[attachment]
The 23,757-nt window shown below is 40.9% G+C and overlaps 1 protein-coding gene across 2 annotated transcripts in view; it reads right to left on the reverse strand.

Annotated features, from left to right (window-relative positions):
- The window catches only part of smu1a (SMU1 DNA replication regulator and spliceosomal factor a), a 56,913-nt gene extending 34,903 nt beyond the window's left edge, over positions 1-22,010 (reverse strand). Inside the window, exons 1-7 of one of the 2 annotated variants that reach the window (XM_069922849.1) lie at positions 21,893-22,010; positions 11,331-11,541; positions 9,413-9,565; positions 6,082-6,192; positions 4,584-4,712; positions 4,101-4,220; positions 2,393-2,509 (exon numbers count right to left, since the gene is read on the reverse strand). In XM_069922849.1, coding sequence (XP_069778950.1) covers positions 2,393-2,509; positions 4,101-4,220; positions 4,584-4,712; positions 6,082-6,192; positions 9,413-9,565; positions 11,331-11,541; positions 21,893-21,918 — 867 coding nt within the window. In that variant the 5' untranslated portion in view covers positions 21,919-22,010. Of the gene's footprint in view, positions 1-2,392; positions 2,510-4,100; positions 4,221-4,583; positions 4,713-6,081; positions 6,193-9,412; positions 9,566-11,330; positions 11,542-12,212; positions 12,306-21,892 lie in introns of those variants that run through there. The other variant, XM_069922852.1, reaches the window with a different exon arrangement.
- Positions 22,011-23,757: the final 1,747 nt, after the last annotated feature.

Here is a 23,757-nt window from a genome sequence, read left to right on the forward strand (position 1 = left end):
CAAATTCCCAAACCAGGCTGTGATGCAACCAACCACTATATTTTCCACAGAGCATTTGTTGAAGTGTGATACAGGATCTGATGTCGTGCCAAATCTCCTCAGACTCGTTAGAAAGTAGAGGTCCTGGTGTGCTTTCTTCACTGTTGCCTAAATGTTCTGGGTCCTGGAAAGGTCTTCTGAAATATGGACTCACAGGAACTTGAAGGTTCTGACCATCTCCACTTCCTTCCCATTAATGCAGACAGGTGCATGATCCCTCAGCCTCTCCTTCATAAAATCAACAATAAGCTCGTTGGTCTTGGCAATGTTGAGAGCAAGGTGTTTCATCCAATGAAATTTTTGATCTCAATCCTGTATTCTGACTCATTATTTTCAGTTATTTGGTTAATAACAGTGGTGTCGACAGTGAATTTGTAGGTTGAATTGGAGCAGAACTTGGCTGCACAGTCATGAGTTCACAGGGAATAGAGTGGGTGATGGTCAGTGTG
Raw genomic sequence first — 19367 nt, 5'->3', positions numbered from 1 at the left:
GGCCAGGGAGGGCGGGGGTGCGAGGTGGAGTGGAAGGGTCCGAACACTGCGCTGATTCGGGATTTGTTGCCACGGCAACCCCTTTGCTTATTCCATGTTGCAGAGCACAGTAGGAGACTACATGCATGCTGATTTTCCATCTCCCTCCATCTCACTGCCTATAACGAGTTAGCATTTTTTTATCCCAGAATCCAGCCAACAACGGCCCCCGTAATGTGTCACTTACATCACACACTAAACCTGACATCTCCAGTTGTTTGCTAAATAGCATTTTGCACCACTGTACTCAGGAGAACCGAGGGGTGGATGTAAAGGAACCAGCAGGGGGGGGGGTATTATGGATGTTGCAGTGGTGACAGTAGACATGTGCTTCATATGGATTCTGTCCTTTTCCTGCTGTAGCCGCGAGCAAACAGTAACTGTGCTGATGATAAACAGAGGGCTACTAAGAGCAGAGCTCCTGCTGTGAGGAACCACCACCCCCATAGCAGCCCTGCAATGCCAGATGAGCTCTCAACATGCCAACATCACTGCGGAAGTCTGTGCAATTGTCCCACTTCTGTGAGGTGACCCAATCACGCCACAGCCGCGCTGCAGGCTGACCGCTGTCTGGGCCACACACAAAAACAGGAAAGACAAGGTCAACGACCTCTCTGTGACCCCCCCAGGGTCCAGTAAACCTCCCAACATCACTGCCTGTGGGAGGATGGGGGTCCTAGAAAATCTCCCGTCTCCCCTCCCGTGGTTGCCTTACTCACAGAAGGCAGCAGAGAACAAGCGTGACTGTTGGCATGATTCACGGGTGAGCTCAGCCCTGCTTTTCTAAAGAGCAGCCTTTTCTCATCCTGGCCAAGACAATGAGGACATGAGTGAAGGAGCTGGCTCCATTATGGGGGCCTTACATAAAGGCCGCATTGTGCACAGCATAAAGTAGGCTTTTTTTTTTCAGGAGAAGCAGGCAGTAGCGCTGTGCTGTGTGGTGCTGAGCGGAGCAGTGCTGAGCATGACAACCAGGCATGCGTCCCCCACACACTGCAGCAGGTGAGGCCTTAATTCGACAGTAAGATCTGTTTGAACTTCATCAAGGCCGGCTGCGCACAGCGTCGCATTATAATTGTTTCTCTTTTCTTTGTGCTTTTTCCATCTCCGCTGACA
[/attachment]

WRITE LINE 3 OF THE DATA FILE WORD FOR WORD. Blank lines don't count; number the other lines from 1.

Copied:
- The window catches only part of smu1a (SMU1 DNA replication regulator and spliceosomal factor a), a 56,913-nt gene extending 34,903 nt beyond the window's left edge, over positions 1-22,010 (reverse strand). Inside the window, exons 1-7 of one of the 2 annotated variants that reach the window (XM_069922849.1) lie at positions 21,893-22,010; positions 11,331-11,541; positions 9,413-9,565; positions 6,082-6,192; positions 4,584-4,712; positions 4,101-4,220; positions 2,393-2,509 (exon numbers count right to left, since the gene is read on the reverse strand). In XM_069922849.1, coding sequence (XP_069778950.1) covers positions 2,393-2,509; positions 4,101-4,220; positions 4,584-4,712; positions 6,082-6,192; positions 9,413-9,565; positions 11,331-11,541; positions 21,893-21,918 — 867 coding nt within the window. In that variant the 5' untranslated portion in view covers positions 21,919-22,010. Of the gene's footprint in view, positions 1-2,392; positions 2,510-4,100; positions 4,221-4,583; positions 4,713-6,081; positions 6,193-9,412; positions 9,566-11,330; positions 11,542-12,212; positions 12,306-21,892 lie in introns of those variants that run through there. The other variant, XM_069922852.1, reaches the window with a different exon arrangement.